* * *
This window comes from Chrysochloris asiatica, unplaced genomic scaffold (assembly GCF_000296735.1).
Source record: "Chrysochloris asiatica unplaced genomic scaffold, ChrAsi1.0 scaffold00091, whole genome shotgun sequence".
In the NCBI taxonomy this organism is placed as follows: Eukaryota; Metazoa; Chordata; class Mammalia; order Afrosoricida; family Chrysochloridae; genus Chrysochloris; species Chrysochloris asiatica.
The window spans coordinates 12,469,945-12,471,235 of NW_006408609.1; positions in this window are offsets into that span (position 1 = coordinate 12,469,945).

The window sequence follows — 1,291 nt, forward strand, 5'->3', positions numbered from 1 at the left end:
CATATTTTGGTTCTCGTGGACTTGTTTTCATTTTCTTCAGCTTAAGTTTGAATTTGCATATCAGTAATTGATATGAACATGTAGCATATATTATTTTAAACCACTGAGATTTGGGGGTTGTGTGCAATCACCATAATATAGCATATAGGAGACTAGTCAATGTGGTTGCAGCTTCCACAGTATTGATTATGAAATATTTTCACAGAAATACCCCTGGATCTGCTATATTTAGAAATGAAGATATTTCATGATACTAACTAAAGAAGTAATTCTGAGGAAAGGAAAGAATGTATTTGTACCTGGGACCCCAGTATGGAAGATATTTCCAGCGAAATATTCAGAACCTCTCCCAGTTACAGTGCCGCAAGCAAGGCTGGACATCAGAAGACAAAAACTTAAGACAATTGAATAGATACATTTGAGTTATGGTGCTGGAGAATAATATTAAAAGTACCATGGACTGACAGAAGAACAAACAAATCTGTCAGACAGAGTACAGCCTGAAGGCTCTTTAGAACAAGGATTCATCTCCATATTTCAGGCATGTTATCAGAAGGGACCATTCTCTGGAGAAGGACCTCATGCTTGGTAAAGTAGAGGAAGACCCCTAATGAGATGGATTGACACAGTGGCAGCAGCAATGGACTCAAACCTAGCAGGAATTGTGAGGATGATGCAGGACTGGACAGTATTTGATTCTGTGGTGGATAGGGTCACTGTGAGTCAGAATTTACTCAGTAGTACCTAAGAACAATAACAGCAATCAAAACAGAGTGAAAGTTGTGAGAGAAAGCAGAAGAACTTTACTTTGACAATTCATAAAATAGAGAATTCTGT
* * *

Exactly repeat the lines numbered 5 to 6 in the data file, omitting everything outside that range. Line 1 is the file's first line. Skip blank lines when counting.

The window sequence follows — 1,291 nt, forward strand, 5'->3', positions numbered from 1 at the left end:
CATATTTTGGTTCTCGTGGACTTGTTTTCATTTTCTTCAGCTTAAGTTTGAATTTGCATATCAGTAATTGATATGAACATGTAGCATATATTATTTTAAACCACTGAGATTTGGGGGTTGTGTGCAATCACCATAATATAGCATATAGGAGACTAGTCAATGTGGTTGCAGCTTCCACAGTATTGATTATGAAATATTTTCACAGAAATACCCCTGGATCTGCTATATTTAGAAATGAAGATATTTCATGATACTAACTAAAGAAGTAATTCTGAGGAAAGGAAAGAATGTATTTGTACCTGGGACCCCAGTATGGAAGATATTTCCAGCGAAATATTCAGAACCTCTCCCAGTTACAGTGCCGCAAGCAAGGCTGGACATCAGAAGACAAAAACTTAAGACAATTGAATAGATACATTTGAGTTATGGTGCTGGAGAATAATATTAAAAGTACCATGGACTGACAGAAGAACAAACAAATCTGTCAGACAGAGTACAGCCTGAAGGCTCTTTAGAACAAGGATTCATCTCCATATTTCAGGCATGTTATCAGAAGGGACCATTCTCTGGAGAAGGACCTCATGCTTGGTAAAGTAGAGGAAGACCCCTAATGAGATGGATTGACACAGTGGCAGCAGCAATGGACTCAAACCTAGCAGGAATTGTGAGGATGATGCAGGACTGGACAGTATTTGATTCTGTGGTGGATAGGGTCACTGTGAGTCAGAATTTACTCAGTAGTACCTAAGAACAATAACAGCAATCAAAACAGAGTGAAAGTTGTGAGAGAAAGCAGAAGAACTTTACTTTGACAATTCATAAAATAGAGAATTCTGT